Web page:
There have been big changes since then, however, with huge investment made in educating young Saudi women, sending them abroad to study and offering them professional opportunities on their return, albeit within the constraints of remaining restrictions on women working in the country. Towards the end of my stay, the first of these women were starting to return to Saudi.

Socialising was difficult as there were no cinemas, galleries or theatres and nothing to do. In the evenings, Saudi families often go out in groups for picnics by the side of the road and I was asked along to some of these gatherings by Saudi women on the workforce towards the end of my stay, but even that was risky as it meant socialising with their male relatives which was strongly disapproved of by the authorities. I spent a lot of time reading and writing about what I saw and heard, material which would later become useful for the book. It was wonderful to have had the unique experience of living and working there and to see it all first hand."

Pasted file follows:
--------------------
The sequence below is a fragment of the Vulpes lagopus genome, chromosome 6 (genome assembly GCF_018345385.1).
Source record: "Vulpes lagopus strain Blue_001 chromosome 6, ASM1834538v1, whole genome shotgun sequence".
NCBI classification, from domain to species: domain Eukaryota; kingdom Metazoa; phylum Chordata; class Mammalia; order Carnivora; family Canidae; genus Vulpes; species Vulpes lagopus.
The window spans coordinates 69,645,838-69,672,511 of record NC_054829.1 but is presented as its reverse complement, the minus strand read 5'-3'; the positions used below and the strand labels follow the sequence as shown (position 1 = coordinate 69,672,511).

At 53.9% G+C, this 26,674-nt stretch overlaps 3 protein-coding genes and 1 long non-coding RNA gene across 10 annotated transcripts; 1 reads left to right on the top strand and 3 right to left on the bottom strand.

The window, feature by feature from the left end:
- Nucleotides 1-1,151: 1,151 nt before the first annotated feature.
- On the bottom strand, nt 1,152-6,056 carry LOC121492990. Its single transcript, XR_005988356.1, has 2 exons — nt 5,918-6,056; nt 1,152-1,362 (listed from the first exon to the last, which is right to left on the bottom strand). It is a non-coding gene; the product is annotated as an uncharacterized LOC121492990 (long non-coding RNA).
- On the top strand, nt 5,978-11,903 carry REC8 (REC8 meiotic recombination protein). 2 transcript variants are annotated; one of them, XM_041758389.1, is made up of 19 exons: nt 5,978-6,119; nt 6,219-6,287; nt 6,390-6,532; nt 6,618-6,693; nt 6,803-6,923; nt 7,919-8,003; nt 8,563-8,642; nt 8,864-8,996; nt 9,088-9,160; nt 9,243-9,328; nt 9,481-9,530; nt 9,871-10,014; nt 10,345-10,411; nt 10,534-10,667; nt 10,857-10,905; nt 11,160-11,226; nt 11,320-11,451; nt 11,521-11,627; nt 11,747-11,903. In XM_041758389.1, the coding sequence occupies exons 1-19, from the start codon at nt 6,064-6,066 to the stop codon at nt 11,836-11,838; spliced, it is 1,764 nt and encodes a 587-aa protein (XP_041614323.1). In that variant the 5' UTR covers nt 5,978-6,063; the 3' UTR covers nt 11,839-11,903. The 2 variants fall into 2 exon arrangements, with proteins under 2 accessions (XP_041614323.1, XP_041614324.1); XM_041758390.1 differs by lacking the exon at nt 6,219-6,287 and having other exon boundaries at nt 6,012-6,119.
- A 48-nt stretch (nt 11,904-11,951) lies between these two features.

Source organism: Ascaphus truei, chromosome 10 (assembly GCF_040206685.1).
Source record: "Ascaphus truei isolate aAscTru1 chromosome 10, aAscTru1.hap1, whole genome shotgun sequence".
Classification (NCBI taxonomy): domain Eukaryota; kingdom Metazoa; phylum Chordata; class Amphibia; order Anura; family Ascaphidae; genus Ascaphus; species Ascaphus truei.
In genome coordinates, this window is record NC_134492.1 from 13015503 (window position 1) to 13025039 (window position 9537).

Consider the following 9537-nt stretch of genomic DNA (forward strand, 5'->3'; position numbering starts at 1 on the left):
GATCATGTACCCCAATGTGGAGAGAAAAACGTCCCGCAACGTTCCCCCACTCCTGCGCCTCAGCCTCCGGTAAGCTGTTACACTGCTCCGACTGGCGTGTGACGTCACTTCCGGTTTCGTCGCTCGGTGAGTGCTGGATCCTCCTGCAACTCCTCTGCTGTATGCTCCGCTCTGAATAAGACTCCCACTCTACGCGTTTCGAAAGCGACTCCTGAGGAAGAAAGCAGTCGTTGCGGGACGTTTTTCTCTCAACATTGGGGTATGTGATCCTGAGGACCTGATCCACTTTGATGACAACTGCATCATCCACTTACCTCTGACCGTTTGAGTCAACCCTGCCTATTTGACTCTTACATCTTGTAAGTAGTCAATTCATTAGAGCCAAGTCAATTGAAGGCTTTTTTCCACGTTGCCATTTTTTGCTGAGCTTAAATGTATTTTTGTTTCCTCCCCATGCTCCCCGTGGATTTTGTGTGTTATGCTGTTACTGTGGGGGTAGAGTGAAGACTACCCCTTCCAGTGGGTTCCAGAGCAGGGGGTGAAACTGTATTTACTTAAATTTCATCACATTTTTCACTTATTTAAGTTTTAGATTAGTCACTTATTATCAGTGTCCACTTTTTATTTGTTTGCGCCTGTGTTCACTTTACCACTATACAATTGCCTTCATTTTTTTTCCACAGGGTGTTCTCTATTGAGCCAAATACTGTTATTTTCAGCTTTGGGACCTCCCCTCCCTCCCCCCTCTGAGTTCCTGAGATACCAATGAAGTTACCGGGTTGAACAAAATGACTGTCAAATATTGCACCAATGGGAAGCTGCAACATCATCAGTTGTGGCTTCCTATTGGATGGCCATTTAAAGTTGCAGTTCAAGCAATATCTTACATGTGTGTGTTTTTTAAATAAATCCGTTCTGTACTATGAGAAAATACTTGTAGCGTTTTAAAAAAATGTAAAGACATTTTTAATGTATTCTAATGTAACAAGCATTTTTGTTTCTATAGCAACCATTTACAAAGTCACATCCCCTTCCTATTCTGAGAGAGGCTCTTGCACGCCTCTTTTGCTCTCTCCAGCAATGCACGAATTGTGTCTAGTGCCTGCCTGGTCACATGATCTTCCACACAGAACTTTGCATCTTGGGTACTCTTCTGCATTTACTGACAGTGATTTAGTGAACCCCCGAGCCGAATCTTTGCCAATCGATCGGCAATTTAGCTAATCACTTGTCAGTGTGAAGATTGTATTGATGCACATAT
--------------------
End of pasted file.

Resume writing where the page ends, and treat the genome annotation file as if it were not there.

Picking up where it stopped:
Tell us more about the book, ‘A Tapestry of Vice and Virtue’

"It’s a thriller, set in Yorkshire, Saudi Arabia, the Far East and Africa. It’s the story of a group of very different people, different in terms of sex, faith and nationality, who all come together, following a horrific miscarriage of justice, with huge implications for the future.

On one level it is the story of the central character Gabriel and her lifelong friend Shylah, with whom she fulfils her dream of opening a delicatessen in Yorkshire. On another, it is the story of Gabriel and a ‘friend’ from university, Mubaarak, a Saudi man struggling to come to reconcile his religion with his sexuality."